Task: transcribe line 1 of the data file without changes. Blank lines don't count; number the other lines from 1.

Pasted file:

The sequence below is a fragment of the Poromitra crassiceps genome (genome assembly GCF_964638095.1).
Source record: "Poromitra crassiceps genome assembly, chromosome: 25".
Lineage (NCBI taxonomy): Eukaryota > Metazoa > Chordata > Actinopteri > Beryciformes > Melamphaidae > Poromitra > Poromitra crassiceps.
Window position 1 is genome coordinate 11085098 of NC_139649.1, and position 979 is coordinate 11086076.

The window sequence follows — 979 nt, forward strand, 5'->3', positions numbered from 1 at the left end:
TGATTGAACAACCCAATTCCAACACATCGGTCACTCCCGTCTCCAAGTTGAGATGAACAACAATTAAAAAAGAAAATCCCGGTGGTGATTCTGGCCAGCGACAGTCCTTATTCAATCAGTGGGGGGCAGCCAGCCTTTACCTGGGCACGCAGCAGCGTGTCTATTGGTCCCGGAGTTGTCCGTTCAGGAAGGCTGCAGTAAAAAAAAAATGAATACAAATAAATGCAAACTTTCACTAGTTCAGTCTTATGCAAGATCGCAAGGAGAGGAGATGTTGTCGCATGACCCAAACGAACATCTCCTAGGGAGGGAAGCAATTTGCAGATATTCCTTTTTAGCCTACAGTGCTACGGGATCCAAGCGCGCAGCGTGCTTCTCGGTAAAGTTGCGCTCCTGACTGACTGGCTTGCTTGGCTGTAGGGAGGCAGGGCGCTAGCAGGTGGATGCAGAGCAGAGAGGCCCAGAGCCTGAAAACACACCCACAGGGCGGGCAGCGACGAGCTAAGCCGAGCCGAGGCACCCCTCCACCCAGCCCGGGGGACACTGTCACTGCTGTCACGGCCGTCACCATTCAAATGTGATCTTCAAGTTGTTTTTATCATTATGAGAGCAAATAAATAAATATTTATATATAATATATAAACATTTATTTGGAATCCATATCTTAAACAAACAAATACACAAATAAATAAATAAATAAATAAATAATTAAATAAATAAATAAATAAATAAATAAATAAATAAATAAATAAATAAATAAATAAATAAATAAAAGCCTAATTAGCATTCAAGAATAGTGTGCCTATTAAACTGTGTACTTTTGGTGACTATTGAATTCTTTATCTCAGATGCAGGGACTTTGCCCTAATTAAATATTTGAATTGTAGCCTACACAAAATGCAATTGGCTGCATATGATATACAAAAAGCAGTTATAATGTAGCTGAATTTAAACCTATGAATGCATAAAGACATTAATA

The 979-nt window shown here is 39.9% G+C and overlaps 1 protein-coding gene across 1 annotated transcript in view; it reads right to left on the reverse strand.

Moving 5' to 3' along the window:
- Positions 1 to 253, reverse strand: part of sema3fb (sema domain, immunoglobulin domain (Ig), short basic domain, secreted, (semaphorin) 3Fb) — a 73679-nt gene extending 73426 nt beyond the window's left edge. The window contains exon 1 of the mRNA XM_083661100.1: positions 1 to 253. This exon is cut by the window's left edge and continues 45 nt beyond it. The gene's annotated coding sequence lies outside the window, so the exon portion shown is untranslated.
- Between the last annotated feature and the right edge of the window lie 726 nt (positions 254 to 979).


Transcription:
The sequence below is a fragment of the Poromitra crassiceps genome (genome assembly GCF_964638095.1).